Do-it-yourself projects and plans for anyone who can swing a hammer.
Our recent article about energy-recovery ventilators (Ventilate Your Home with Minimal Energy Loss) stated that using a “true high-efficiency particulate air (HEPA) filter” in your forced-air heating or air conditioning system would reduce allergens more effectively than regular filters. But reader John Alderman pointed out that this could be dangerous. So we went to the experts for their advice.
Mel Mossman, Chief Mechanical Engineer at RS Means, helps us explain:
For existing furnaces the manufacturer should be consulted as some residential systems may not have enough fan or motor capacity to accommodate higher efficiency filters. Specially designed and built HVAC systems may be equipped with true HEPA filters and the design may include pre- and/or post-filter pressure sensors to signal the need for filter replacement/maintenance. An alternative method sometimes employed, is to install a bypass system. This system is ducted into the return air plenum of the air handler or furnace and is equipped with an integral blower unit so that the furnace or air handler is not required to overcome the airflow resistance of the HEPA filter.
We asked the Environmental Protection Agency, too. Here’s an official statement from them:
True HEPA filters normally are not installed in residential HVAC systems; installing a HEPA filter in an existing HVAC system would probably require professional modification of the system. A typical residential air-handling unit and the associated ductwork would not be able to accommodate such filters because of their size and increased airflow resistance. Some residential HVAC systems may not have enough fan or motor capacity to accommodate higher efficiency filters.
Therefore, the HVAC manufacturer’s information should be checked prior to upgrading filters to determine whether it is feasible to use more efficient filters. Installing a higher efficiency and HEPA filter would probably require sheet metal modifications to the existing ductwork to permit the installation of the thicker air cleaner. In addition, a more powerful fan often must be installed to overcome the higher pressure drop. Specially built high performance homes may occasionally be equipped with true HEPA filters installed in a properly designed HVAC system.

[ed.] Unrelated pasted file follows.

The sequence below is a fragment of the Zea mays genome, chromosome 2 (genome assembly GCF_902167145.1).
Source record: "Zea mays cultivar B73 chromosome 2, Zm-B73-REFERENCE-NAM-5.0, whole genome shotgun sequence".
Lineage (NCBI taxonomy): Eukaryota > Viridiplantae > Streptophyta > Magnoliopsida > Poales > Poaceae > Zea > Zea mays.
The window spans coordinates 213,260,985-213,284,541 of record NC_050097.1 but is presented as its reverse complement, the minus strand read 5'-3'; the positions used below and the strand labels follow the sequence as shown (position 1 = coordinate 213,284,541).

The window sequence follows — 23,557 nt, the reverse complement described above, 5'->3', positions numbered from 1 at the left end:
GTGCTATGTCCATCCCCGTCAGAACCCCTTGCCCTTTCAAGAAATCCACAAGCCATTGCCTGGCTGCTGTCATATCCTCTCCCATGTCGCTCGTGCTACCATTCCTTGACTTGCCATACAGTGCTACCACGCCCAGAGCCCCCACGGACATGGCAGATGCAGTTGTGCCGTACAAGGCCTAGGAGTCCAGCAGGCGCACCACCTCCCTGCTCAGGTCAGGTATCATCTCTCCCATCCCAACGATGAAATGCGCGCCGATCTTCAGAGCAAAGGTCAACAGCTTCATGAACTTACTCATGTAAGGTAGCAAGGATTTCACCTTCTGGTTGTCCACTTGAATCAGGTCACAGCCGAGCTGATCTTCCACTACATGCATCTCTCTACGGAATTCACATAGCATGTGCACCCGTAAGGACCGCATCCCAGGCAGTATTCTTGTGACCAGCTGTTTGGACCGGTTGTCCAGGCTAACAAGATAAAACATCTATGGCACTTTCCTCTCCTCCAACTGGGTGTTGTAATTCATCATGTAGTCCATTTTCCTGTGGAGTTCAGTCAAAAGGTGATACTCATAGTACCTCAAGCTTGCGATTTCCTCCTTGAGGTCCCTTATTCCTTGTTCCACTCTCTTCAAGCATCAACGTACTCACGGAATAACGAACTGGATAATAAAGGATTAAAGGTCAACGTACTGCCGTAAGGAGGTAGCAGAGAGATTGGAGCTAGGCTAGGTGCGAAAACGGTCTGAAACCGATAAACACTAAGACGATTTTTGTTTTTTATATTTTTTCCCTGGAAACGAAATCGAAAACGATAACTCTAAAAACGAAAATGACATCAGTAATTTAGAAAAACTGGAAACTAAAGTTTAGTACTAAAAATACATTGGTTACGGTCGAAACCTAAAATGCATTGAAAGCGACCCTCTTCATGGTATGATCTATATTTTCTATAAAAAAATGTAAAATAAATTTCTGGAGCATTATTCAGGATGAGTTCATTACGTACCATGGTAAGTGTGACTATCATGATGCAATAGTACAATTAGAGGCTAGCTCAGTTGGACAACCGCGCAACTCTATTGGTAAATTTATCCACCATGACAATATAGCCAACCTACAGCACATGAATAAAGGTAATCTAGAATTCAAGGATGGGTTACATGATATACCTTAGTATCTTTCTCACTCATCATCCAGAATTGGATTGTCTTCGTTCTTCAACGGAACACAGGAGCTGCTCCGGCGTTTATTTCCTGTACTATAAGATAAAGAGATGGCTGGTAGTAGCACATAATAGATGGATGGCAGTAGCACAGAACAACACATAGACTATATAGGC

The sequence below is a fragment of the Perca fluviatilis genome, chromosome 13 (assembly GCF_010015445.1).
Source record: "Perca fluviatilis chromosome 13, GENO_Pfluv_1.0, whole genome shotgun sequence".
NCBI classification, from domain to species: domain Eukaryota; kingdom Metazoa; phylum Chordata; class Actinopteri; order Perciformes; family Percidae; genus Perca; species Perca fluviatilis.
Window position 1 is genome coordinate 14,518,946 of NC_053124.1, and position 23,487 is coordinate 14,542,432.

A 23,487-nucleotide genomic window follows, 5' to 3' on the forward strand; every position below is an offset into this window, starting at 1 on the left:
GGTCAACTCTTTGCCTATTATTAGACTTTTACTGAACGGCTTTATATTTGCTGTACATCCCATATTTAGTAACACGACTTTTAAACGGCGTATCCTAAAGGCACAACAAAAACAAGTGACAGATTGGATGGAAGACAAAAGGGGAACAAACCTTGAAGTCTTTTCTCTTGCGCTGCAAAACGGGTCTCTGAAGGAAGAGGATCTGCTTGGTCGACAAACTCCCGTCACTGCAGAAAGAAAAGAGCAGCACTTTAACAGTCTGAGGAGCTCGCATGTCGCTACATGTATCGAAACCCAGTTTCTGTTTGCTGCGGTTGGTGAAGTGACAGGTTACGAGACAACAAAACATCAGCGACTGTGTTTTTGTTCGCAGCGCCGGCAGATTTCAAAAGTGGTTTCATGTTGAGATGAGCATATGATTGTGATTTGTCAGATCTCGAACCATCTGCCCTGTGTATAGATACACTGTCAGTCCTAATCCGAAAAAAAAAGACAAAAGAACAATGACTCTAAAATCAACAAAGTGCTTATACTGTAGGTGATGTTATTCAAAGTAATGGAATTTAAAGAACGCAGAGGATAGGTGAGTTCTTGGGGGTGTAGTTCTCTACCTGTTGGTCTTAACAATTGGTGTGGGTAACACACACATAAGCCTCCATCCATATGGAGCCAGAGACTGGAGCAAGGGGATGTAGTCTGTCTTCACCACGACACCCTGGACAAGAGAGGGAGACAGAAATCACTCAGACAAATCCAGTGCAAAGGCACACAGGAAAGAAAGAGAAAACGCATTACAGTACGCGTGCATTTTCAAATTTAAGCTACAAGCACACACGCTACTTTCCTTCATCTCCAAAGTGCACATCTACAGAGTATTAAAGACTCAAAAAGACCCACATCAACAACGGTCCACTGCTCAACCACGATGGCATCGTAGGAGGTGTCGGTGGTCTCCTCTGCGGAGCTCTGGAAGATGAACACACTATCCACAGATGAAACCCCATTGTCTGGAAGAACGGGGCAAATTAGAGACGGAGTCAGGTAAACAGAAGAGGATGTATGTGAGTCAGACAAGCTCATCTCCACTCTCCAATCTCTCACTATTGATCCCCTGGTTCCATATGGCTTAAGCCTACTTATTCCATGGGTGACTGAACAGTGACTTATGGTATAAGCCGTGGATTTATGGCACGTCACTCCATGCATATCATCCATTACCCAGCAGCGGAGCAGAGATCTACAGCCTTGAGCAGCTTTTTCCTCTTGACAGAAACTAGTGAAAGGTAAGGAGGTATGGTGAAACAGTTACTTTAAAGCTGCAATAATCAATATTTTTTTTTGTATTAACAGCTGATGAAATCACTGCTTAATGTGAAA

True HEPA filters with a MERV between 17 and 19 are defined by the IEST test method as having a minimum efficiency between 99.97 percent and 99.999 percent in removing 0.3 ìm particles. A MERV of 20 is rated for 0.1 to 0.2 ìm particles. HEPA filters have higher efficiencies for removing both larger and smaller airborne particles.
Manufacturers market HEPA filters to allergy and asthma patients. Experimental data and theoretical predictions indicate that medium-efficiency air filters, MERV between 7 and 13, are likely to be almost as effective as true HEPA filters in reducing the concentrations of most indoor particles linked to health effects. Available data indicate that even for very small particles, HEPA filters are not necessarily the preferred option.
For these small particles, relatively large decreases in indoor concentrations (around 80 percent) are attainable with medium filter efficiency (such as a MERV of 13). Increasing filter efficiency above a MERV of 13 results in only modest predicted decreases in indoor concentrations of these particles. Predicted reductions in indoor concentrations of cat and dust mite allergens carried on small particles vary from 20 percent with a MERV 7 filter to 60 percent using a HEPA filter. Increasing filter efficiency above a MERV of 11 does not significantly reduce predicted indoor concentrations of animal dander.
Medium-efficiency air filters are generally less expensive than HEPA filters and allow quieter HVAC fan operation and higher airflow rates than HEPA filters because they have less airflow resistance. Pleated filters 1 to 2 inches thick that have a MERV of 12 are available for use in homes and may often be installed without modifying residential HVAC systems; however, manufacturer’s information should be checked prior to installation.
Higher efficiency filters with a MERV of 14 to 16 have a higher average resistance to airflow than medium-efficiency filters. Higher efficiency pleated filters, sometimes inaccurately called “high efficiency,” “HEPA,” or “HEPA-type” filters, are similar in appearance to true HEPA filters.
Medium and higher efficiency filters should be properly installed in HVAC systems so that leakage of air bypassing the filter is minimized. The higher a filter’s efficiency, the more attention must be paid to its sealed installation because increased airflow resistance is more likely to create leaks. Air filter effectiveness may be substantially reduced if air leaks through a poorly installed filter frame and its holding system. Effectiveness may be decreased if air exiting an exhaust grille of the HVAC system is not well mixed with room air before re-entering the system. This situation can occur if air return and intake vents are too close together.